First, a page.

Bipolar Disorder

The Disabling Symptoms of Bipolar disorder

Bipolar disorder, also called manic-depressive disorder, is a brain disorder that results in extreme changes in activity levels, mood and energy. As a result of these changes, a person’s ability to function in everyday tasks is substantially effected. A person with bipolar disorder will experience moods that range from periods of extreme ‘highs’ when they feel very energized (known as manic episodes) to extreme ‘lows’ characterized by feelings of sadness and hopelessness (known as depressive episodes). Less extreme manic periods are experienced by some sufferers of this condition and these are called hypomanic episodes.

As defined by the National Institute of Mental Health, there are four types of bipolar disorder, each of which are characterized by distinct fluctuations in energy, mood and activity levels).

  • Bipolar I Disorder – where manic episodes last a minimum of 7 days or the person experiences manic symptoms so severe that immediate hospital care is needed. Depressive periods lasting at least 2 weeks also usually occurs.
  • Bipolar II Disorder – where there are alternating depressive and hypomanic episodes, but without the full-blown manic episodes typical in Bipolar I Disorder.
  • Cyclothymic Disorder – where the person experiences numerous periods of hypomanic symptoms and numerous depressive periods that last at least 2 years. With this disorder, the symptoms do meet the diagnosis of a hypomanic or depressive episode.
  • Other Bipolar and Related Disorders – where there are symptoms that do not conform with the three previous categories.

Bipolar Disorder Symptoms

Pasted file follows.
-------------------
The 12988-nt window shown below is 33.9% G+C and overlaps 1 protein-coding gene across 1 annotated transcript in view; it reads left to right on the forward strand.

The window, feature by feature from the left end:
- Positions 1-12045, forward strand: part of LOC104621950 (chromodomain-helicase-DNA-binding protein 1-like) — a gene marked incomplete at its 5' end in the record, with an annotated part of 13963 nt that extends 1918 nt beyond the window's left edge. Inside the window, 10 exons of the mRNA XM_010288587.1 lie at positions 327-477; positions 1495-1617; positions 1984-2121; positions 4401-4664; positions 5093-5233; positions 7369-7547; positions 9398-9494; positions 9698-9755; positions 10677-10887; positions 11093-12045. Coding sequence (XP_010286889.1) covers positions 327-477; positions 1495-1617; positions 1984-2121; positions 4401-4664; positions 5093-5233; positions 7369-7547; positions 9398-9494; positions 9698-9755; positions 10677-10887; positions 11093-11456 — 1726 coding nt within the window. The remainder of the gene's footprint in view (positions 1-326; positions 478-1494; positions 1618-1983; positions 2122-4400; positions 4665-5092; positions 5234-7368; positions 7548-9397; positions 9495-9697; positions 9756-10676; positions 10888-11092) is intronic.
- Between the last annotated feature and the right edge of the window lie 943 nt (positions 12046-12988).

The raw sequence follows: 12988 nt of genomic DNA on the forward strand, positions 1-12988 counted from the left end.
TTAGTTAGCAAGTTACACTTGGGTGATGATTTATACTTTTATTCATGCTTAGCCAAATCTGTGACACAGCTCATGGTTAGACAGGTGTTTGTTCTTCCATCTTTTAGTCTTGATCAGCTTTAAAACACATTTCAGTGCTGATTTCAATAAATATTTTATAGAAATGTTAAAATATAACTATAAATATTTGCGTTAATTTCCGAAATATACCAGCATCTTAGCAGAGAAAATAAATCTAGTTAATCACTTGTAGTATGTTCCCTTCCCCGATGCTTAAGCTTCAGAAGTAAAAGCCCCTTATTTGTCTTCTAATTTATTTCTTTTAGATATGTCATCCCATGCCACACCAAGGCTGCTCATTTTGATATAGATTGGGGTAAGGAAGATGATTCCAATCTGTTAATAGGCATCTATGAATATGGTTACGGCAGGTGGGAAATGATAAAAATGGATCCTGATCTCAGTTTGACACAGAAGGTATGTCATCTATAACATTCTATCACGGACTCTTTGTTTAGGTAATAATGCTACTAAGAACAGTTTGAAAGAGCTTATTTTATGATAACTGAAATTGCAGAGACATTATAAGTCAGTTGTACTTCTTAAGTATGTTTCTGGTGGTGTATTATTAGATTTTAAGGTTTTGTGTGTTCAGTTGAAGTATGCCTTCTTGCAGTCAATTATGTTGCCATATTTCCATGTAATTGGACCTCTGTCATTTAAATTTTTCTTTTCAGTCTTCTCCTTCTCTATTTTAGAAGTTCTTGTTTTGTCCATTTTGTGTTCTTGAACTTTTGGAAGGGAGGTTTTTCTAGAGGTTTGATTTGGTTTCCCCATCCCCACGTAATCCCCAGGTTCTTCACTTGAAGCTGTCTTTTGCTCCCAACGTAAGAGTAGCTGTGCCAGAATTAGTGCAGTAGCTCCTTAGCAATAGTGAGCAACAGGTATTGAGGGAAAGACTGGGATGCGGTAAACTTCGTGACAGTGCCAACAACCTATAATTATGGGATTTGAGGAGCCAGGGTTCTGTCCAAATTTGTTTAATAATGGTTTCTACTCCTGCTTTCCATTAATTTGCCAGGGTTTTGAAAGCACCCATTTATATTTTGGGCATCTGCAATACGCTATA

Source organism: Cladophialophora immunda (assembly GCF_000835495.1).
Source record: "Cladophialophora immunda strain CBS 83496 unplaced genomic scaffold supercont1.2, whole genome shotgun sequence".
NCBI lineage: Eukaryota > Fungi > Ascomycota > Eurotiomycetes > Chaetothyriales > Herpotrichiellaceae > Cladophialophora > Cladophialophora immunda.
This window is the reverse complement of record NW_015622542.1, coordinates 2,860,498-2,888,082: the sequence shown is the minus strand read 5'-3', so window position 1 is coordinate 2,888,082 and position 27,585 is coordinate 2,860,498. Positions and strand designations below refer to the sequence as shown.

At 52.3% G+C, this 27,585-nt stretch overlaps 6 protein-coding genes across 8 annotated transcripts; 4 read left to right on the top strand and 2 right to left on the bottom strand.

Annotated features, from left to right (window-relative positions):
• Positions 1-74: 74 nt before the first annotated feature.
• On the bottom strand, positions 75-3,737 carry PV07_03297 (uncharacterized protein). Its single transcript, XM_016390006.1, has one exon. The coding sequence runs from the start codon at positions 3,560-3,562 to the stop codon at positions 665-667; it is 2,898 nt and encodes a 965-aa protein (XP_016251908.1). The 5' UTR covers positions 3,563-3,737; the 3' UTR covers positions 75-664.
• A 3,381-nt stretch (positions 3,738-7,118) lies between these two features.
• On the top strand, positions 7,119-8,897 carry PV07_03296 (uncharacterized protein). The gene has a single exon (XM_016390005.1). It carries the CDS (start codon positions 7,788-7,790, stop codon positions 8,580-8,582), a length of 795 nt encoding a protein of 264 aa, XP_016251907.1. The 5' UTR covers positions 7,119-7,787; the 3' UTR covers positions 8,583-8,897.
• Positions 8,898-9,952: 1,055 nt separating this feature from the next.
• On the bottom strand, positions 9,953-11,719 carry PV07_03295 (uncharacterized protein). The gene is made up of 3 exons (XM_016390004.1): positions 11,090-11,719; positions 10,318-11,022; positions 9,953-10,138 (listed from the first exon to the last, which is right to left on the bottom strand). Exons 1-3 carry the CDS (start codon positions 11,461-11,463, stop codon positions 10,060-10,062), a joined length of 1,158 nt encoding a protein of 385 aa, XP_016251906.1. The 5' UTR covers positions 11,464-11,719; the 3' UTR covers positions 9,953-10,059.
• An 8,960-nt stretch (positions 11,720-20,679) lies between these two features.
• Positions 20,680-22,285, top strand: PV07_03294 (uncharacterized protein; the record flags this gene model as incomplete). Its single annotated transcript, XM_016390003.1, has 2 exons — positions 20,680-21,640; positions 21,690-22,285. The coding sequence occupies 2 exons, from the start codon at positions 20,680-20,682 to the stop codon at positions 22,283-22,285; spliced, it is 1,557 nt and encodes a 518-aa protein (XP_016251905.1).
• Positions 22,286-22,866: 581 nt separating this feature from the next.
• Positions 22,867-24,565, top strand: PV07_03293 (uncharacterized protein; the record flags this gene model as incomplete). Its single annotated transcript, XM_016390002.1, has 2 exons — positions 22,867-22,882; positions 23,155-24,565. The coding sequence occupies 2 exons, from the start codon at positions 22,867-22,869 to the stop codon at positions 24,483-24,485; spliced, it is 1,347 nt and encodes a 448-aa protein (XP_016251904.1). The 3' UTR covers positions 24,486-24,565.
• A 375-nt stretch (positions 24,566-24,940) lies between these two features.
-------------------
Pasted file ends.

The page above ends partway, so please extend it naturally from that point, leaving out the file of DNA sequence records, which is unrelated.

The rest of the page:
The ‘mood episodes’ experienced by people with bipolar disorder involve extreme changes in their emotions, activity levels, energy, sleep patterns, that are substantially different from the person’s normal emotions and behaviours.

The following symptoms are typically associated with a manic episode.

  • Feeling “jumpy” or “wired”
  • Feeling elated
  • High energy and activity level
  • Difficulty sleeping
  • Speak quickly; jump from topic to topic
  • Easily irritated and/or agitated
  • Risk taking behaviour, such as making large purchases or having reckless sex
  • Over-confidence

The following symptoms are typically associated with a depressive episode.

  • Very low energy and activity level
  • Feeling “down”, empty, very sad, hopeless
  • Sleep disturbances – sleeping too much or not enough
  • Difficulty concentrating
  • Forgetful
  • Not able to enjoy anything
  • Eating not enough or too much
  • Tired
  • Thoughts of suicide or death

As well as impacting relationships and the ability to function in day-to-day activities, bipolar disorder can significantly effect a person’s productivity and ability to function in a work environment. During manic periods, a person may take inappropriate risks and have difficulty interacting with clients and co-workers, but the ability to work is typically most effected during a depressive episode. When people are experiencing a depressive episode, their lack of energy, inability to concentrate, feelings of hopelessness and other symptoms associated with a depressed mood can make it difficult to perform both mental and physically-exerting tasks.

Persons with bipolar disorder are entitled to long-term disability (LTD) benefits when their symptoms prevent them from being able to perform the necessary parts of their job. A proper diagnosis and appropriate treatment can help many sufferers with at least some of the symptoms of bipolar disorder; however, each case is different and while they are undergoing treatment, a person many need to take time off work to recover or work in a limited capacity until they are again able to function effectively at work.

If you have made a long-term disability claim due to bipolar disorder and your claim for benefits was denied, talk to an experienced LTD lawyer at Kotak Personal Injury Law. At Kotak, we are successful in expediting LTD claims and in representing LTD claimants whose benefits were unfairly denied by their long-term disability insurance provider. Call our office today and find out how we can help.